Like many stories, he was my super senior and by the time I signed up for college, he signed out. However, I got to meet him due to his internship interviews.

Ratan Industries in which I currently work, usually hired interns from colleges and interviews were conducted for eligible students.

The first time I saw him was when he was speaking to us about the company before the interview started. He was tall, muscular, brown in skin tone and had curly hair bouncing every time he moved.

I had no idea he was our super senior until he confessed he was on the other side of the table a few years ago. He spoke confidently and his introduction about students getting to know how the industry functioned got me interested to know how he became so confident with a degree from our college.

So coming back, following my statement, Meera teased, “So says the girl who fought to earn a job in the same company just to meet him and express her feelings.”

Picking up a chocolate cookie, I confessed, “I thought he was the one... I was wrong... So what do you want me to do now? Write about it?”

Nodding indicating yes, Rithika replied, “I think many girls out there have chosen their life partners without having a clue as to what it means. Your story might help them or it might not. Let them judge it. All we are asking is to just write it.”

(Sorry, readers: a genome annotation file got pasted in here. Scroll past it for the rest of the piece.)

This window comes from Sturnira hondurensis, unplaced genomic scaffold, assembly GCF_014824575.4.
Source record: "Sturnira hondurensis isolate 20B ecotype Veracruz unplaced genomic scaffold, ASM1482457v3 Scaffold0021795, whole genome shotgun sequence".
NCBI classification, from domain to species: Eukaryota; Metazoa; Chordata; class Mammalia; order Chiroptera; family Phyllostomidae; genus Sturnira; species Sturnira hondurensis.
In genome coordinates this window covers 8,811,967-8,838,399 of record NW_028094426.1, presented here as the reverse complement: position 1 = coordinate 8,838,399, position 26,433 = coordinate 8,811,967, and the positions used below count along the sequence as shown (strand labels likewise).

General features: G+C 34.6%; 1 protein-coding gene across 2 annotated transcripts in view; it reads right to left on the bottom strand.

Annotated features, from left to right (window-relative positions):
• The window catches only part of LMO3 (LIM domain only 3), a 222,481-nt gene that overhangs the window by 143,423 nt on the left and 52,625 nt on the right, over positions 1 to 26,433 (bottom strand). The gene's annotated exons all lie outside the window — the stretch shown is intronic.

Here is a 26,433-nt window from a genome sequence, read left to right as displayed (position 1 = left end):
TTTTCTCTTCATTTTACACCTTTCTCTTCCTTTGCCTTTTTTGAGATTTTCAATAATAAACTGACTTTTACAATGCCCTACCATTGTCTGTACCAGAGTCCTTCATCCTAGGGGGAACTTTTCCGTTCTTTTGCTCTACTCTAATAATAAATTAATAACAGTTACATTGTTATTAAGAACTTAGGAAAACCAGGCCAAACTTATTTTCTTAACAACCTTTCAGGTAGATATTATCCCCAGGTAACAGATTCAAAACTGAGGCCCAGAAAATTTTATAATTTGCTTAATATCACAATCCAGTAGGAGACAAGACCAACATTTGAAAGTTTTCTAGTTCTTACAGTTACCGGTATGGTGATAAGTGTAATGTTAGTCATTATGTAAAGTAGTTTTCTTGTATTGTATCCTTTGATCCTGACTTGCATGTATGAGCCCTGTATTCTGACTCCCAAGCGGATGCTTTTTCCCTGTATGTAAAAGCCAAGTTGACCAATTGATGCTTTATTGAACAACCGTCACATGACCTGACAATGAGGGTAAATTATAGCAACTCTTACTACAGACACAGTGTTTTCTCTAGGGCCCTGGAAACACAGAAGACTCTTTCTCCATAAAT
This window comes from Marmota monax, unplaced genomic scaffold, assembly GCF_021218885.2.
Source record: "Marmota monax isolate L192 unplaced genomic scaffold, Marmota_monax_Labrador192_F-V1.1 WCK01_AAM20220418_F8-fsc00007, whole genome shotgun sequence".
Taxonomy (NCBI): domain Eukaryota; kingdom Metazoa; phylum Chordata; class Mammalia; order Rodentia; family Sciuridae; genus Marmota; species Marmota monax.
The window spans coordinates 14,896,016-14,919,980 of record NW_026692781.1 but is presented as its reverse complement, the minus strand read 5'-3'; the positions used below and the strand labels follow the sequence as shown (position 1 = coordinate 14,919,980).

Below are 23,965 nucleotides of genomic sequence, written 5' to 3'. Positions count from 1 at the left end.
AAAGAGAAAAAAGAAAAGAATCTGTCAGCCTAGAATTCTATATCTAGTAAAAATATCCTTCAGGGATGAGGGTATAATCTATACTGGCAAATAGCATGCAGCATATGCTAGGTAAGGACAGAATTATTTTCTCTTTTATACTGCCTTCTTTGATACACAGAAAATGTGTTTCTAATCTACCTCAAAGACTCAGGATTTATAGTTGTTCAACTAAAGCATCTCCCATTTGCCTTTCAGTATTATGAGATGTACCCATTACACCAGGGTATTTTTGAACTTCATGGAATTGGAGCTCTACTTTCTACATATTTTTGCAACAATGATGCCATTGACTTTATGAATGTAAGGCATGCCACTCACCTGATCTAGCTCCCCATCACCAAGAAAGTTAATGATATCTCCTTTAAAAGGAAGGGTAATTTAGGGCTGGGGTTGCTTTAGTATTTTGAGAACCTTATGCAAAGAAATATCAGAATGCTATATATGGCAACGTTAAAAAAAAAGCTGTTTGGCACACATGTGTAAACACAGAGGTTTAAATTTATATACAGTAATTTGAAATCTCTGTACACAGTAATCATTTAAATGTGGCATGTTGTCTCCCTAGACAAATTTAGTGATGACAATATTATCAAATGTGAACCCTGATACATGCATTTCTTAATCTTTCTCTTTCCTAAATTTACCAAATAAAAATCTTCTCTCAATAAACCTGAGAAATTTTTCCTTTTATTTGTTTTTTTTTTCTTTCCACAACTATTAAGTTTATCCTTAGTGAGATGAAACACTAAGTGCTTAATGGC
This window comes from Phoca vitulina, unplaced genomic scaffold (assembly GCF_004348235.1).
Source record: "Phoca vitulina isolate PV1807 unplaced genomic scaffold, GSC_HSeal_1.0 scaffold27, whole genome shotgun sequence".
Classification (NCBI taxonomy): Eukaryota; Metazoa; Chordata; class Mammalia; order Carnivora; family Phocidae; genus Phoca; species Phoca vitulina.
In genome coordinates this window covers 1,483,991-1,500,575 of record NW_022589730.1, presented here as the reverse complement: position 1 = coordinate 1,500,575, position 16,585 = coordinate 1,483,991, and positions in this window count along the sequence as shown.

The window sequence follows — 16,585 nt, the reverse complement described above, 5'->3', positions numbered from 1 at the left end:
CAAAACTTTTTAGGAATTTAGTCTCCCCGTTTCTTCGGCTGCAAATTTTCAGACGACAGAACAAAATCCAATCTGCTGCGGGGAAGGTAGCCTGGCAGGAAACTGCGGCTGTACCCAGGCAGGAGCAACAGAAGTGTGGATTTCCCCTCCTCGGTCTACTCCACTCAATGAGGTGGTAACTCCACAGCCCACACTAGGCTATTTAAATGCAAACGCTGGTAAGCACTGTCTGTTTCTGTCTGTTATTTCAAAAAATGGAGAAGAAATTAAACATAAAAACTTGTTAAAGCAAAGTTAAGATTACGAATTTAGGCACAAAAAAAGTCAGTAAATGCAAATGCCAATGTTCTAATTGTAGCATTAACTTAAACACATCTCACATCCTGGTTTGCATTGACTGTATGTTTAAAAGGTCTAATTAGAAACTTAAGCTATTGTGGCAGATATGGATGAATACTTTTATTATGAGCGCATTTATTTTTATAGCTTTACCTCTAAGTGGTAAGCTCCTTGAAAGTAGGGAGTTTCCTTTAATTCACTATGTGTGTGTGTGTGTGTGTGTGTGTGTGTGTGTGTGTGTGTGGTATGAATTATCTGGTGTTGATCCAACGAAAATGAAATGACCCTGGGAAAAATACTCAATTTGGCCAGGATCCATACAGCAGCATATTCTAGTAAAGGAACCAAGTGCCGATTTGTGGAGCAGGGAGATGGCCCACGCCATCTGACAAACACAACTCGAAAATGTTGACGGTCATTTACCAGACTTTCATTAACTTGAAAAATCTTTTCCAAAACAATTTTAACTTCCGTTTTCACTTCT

I honestly accept the idea but writing all of it would be so much and too little could be told if I start filtering the content. So I mentioned, “It’s so much to write. I cannot do this.”

While enjoying the early morning sun’s rays touching her white oval face, Rithika replied, “It’s simple then. Pick up a few incidents which you deem worthy and write them.”

Following her suggestion, Meera nodded in agreement too. I seriously didn’t understand why they were forcing me so much but if I did write, it could be the only way.

However, my curiosity made me ask, “Why don’t you guys write your story? I’m sure there is a good story there too.”

Before Meera even could respond, Rithika started laughing. Observing me, Rithika a moment later answered, “Write about my jealousy and her absolutely well-worked story? What’s in them to write about?”